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People with disabilities give feedback about the accessibility of the Honolulu rail

The city is set to take control of the first segment of Honolulu’s rail system on Friday. Honolulu transportation officials hosted a couple dozen members of the disabled community last week to get feedback about accessibility on the train and its stations.

For those with disabilities, the rail will offer an alternative to TheHandi-Van or TheBus. Dean Georgiev, who is blind, said it was helpful to tour one of the stations.

“I thought, for the most part, it’s a good experience. I did notice a couple of things that maybe in time could be improved. But that’s typical of anything done initially, you know, you sometimes have things that evolve into things that are better over time,” he said.

Georgiev said the height of the Braille on the HOLO card machines was a bit low for him to reach comfortably.

“Maybe in future evolutions of those machines, the way the labeling would work, the machines could be designed better for people to more universally access the Braille,” Georgiev told HPR. “But from what I saw today, I gave them pretty good grades as far as being considerate about what is necessary.”

The rail system features doors that reopen if they detect body parts and accessible seating signage visible from the platforms.

“There’s been a lot of thoughtfulness that’s been put into the design and implementation of the system. So we’ve used all of the industry best standards, and of course, in compliance with all laws and regulations,” said Patrick Preusser, director of rapid transit at the Honolulu Department of Transportation Services.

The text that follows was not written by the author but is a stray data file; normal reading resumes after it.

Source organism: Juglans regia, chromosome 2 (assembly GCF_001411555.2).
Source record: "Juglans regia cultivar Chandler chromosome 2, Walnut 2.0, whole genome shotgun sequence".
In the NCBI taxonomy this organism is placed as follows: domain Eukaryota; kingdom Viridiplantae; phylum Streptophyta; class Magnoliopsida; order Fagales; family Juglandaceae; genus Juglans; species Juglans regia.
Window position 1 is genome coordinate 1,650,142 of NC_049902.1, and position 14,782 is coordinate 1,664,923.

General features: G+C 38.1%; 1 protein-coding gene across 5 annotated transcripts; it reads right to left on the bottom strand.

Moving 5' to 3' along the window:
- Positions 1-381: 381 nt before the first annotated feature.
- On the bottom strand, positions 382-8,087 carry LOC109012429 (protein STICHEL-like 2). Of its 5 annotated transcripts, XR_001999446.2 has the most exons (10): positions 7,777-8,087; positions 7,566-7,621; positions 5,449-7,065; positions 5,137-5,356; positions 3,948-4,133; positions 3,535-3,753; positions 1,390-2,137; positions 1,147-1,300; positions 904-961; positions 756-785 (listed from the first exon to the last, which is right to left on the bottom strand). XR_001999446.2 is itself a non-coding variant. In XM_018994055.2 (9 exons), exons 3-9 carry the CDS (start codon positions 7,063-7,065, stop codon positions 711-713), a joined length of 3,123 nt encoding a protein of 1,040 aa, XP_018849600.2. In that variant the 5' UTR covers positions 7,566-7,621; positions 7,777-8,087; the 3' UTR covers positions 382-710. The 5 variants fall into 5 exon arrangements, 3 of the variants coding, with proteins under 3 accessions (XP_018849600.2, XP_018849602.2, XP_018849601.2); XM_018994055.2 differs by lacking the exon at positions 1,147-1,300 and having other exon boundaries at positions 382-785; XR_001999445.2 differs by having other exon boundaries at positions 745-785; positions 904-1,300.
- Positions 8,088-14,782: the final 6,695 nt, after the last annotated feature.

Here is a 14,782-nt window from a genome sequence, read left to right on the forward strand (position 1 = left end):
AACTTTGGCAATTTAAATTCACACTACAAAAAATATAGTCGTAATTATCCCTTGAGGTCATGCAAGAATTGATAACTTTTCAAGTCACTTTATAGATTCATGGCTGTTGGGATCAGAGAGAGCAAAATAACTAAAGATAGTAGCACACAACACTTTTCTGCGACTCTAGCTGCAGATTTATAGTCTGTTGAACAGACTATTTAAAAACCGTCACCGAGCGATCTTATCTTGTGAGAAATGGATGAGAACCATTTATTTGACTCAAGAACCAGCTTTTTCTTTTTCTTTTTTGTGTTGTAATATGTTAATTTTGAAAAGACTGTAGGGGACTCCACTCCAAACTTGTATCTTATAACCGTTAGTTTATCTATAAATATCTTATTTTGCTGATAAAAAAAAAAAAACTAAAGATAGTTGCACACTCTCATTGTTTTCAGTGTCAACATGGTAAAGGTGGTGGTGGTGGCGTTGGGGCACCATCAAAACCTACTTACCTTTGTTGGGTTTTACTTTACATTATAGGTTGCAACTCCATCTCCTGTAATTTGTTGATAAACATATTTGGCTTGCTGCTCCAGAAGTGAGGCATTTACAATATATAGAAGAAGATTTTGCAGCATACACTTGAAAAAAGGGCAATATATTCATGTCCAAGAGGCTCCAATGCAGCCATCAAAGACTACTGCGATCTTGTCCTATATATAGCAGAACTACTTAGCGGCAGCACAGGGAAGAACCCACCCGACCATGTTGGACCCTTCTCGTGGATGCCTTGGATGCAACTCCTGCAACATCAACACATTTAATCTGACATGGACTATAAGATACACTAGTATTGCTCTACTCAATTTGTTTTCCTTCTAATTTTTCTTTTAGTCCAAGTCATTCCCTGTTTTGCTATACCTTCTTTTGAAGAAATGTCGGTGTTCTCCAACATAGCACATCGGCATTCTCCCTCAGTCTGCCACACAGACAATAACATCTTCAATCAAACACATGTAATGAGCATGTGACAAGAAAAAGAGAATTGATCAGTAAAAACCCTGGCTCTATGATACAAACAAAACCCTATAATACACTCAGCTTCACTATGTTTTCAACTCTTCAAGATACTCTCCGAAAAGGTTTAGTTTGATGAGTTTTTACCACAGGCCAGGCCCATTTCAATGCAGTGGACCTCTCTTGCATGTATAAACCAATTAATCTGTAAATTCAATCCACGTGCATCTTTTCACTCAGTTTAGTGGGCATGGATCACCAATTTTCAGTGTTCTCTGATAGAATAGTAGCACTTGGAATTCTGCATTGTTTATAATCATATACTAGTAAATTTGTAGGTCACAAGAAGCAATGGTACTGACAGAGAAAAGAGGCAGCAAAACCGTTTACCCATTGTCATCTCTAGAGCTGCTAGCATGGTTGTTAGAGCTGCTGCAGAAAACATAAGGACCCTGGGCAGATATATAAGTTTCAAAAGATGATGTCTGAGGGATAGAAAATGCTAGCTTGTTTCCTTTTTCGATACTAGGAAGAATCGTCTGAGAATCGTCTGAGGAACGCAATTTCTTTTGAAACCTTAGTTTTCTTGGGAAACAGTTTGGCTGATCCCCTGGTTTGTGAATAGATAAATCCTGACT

Interim passenger operations are scheduled to begin June 30 between the Kualakaʻi Station in East Kapolei and the Hālawa Station near Aloha Stadium.

“We would certainly encourage everybody and their family members to come out and ride firsthand. It’s a beautiful system. The community has a lot to be proud of,” Preusser added.

Waikīkī resident Kirby Shaw, who uses a wheelchair, may have to wait several years to jump on the train in the urban core but was curious to learn firsthand about maneuvering on the rail system.

“I think after a few uses, people will figure out what works best for them,” Shaw said.

The rail project will welcome riders at the end of the month with free rides through the Fourth of July holiday weekend. Passengers must tap a HOLO card to ride for free. The trains are slated to run every 10 minutes on weekdays between 5 a.m. and 7 p.m. and on weekends between 8 a.m. and 7 p.m.

Mayor Rick Blangiardi will sign papers Friday to formally accept the first 11 miles of the system from the Honolulu Authority for Rapid Transportation.

Source: Hawai’i Public Radio